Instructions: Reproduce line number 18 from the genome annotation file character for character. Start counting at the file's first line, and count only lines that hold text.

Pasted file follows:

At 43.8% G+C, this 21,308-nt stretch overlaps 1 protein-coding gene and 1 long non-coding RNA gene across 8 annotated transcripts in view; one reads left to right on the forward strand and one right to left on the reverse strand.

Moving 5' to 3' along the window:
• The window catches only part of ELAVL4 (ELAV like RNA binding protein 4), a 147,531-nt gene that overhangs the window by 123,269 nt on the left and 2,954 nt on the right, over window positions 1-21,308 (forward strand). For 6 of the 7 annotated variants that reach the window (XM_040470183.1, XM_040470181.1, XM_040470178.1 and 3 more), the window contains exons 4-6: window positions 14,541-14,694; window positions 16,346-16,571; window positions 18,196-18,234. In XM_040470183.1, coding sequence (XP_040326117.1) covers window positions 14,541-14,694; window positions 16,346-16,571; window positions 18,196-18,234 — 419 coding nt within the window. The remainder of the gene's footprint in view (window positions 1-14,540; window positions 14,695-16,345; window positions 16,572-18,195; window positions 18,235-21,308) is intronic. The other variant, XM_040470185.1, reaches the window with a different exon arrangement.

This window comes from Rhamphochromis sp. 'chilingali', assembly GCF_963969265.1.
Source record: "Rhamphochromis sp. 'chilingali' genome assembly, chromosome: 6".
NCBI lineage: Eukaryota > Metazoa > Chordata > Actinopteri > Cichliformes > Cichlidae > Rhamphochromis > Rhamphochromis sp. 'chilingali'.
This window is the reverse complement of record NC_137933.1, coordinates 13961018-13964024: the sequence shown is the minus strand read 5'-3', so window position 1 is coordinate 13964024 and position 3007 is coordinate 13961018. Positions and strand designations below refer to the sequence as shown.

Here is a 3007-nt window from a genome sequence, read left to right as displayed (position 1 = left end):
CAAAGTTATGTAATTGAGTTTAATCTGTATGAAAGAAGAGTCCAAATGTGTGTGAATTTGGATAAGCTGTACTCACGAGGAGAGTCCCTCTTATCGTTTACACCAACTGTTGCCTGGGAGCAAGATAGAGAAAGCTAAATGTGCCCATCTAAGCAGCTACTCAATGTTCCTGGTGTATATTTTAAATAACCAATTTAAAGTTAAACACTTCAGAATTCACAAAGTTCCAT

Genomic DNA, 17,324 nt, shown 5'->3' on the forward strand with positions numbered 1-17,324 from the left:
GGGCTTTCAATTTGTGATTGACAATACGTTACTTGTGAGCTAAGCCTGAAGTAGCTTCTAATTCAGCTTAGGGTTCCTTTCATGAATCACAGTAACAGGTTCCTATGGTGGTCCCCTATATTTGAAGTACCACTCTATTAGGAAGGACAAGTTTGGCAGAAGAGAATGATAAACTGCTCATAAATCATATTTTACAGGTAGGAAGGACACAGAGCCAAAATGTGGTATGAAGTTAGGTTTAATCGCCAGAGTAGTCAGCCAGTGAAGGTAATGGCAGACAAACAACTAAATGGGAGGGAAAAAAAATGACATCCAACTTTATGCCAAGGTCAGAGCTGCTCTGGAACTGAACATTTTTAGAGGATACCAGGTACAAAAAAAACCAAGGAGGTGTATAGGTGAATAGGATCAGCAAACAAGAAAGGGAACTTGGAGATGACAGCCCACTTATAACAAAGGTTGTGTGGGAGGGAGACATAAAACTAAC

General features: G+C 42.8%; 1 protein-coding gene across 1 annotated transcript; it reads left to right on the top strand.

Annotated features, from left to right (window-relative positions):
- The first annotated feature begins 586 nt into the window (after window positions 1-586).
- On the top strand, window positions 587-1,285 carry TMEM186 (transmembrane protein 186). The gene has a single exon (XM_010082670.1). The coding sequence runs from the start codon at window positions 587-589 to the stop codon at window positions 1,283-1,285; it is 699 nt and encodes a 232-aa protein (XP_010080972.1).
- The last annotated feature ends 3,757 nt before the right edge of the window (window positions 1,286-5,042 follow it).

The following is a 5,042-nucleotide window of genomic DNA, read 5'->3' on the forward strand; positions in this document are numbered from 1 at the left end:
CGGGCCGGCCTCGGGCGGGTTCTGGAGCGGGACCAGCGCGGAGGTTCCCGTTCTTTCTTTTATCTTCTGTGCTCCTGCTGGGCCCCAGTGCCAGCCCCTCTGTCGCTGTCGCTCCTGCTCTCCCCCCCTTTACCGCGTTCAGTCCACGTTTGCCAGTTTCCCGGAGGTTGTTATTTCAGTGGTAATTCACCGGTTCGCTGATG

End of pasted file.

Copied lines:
CGGGCCGGCCTCGGGCGGGTTCTGGAGCGGGACCAGCGCGGAGGTTCCCGTTCTTTCTTTTATCTTCTGTGCTCCTGCTGGGCCCCAGTGCCAGCCCCTCTGTCGCTGTCGCTCCTGCTCTCCCCCCCTTTACCGCGTTCAGTCCACGTTTGCCAGTTTCCCGGAGGTTGTTATTTCAGTGGTAATTCACCGGTTCGCTGATG